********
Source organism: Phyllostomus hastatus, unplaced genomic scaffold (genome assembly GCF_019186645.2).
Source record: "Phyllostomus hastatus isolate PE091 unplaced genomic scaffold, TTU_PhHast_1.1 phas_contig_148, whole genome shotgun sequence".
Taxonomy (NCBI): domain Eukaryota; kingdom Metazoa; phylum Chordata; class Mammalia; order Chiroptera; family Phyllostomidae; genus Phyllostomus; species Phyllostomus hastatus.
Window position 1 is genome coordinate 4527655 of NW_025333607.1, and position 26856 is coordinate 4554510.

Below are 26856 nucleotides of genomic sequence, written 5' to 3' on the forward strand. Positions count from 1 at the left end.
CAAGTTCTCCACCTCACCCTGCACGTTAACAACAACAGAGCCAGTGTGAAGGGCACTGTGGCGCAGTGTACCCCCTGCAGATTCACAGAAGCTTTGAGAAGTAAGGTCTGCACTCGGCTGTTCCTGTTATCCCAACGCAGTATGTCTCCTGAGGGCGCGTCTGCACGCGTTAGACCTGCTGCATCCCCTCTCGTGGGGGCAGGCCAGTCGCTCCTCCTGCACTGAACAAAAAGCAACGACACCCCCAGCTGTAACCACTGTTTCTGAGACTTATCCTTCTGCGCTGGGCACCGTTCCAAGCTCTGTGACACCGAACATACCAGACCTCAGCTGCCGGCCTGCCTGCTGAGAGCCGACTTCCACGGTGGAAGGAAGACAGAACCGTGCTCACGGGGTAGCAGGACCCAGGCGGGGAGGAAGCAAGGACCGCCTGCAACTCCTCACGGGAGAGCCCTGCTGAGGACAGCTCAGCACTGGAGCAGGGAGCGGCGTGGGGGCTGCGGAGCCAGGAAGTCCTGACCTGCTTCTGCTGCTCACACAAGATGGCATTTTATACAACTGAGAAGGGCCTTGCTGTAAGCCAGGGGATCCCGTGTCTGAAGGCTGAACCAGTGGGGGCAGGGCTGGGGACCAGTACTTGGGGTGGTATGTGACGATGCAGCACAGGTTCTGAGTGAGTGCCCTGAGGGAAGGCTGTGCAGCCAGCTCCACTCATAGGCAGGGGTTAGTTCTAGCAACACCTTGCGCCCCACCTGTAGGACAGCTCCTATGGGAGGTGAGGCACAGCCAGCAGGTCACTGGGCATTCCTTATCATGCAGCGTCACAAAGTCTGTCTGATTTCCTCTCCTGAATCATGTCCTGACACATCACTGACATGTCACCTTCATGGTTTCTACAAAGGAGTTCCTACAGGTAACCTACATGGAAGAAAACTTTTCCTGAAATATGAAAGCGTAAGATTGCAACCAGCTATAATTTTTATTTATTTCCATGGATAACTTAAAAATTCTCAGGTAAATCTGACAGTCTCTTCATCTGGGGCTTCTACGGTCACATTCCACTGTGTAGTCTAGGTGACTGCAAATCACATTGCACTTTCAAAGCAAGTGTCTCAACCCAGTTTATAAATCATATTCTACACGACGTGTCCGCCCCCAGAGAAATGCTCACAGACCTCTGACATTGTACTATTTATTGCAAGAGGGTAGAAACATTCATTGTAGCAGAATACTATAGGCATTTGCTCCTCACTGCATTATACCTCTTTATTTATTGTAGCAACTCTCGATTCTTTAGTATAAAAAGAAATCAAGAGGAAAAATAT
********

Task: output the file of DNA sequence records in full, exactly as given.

Source organism: Phyllostomus hastatus, unplaced genomic scaffold (genome assembly GCF_019186645.2).
Source record: "Phyllostomus hastatus isolate PE091 unplaced genomic scaffold, TTU_PhHast_1.1 phas_contig_148, whole genome shotgun sequence".
Taxonomy (NCBI): domain Eukaryota; kingdom Metazoa; phylum Chordata; class Mammalia; order Chiroptera; family Phyllostomidae; genus Phyllostomus; species Phyllostomus hastatus.
Window position 1 is genome coordinate 4527655 of NW_025333607.1, and position 26856 is coordinate 4554510.

Below are 26856 nucleotides of genomic sequence, written 5' to 3' on the forward strand. Positions count from 1 at the left end.
CAAGTTCTCCACCTCACCCTGCACGTTAACAACAACAGAGCCAGTGTGAAGGGCACTGTGGCGCAGTGTACCCCCTGCAGATTCACAGAAGCTTTGAGAAGTAAGGTCTGCACTCGGCTGTTCCTGTTATCCCAACGCAGTATGTCTCCTGAGGGCGCGTCTGCACGCGTTAGACCTGCTGCATCCCCTCTCGTGGGGGCAGGCCAGTCGCTCCTCCTGCACTGAACAAAAAGCAACGACACCCCCAGCTGTAACCACTGTTTCTGAGACTTATCCTTCTGCGCTGGGCACCGTTCCAAGCTCTGTGACACCGAACATACCAGACCTCAGCTGCCGGCCTGCCTGCTGAGAGCCGACTTCCACGGTGGAAGGAAGACAGAACCGTGCTCACGGGGTAGCAGGACCCAGGCGGGGAGGAAGCAAGGACCGCCTGCAACTCCTCACGGGAGAGCCCTGCTGAGGACAGCTCAGCACTGGAGCAGGGAGCGGCGTGGGGGCTGCGGAGCCAGGAAGTCCTGACCTGCTTCTGCTGCTCACACAAGATGGCATTTTATACAACTGAGAAGGGCCTTGCTGTAAGCCAGGGGATCCCGTGTCTGAAGGCTGAACCAGTGGGGGCAGGGCTGGGGACCAGTACTTGGGGTGGTATGTGACGATGCAGCACAGGTTCTGAGTGAGTGCCCTGAGGGAAGGCTGTGCAGCCAGCTCCACTCATAGGCAGGGGTTAGTTCTAGCAACACCTTGCGCCCCACCTGTAGGACAGCTCCTATGGGAGGTGAGGCACAGCCAGCAGGTCACTGGGCATTCCTTATCATGCAGCGTCACAAAGTCTGTCTGATTTCCTCTCCTGAATCATGTCCTGACACATCACTGACATGTCACCTTCATGGTTTCTACAAAGGAGTTCCTACAGGTAACCTACATGGAAGAAAACTTTTCCTGAAATATGAAAGCGTAAGATTGCAACCAGCTATAATTTTTATTTATTTCCATGGATAACTTAAAAATTCTCAGGTAAATCTGACAGTCTCTTCATCTGGGGCTTCTACGGTCACATTCCACTGTGTAGTCTAGGTGACTGCAAATCACATTGCACTTTCAAAGCAAGTGTCTCAACCCAGTTTATAAATCATATTCTACACGACGTGTCCGCCCCCAGAGAAATGCTCACAGACCTCTGACATTGTACTATTTATTGCAAGAGGGTAGAAACATTCATTGTAGCAGAATACTATAGGCATTTGCTCCTCACTGCATTATACCTCTTTATTTATTGTAGCAACTCTCGATTCTTTAGTATAAAAAGAAATCAAGAGGAAAAATAT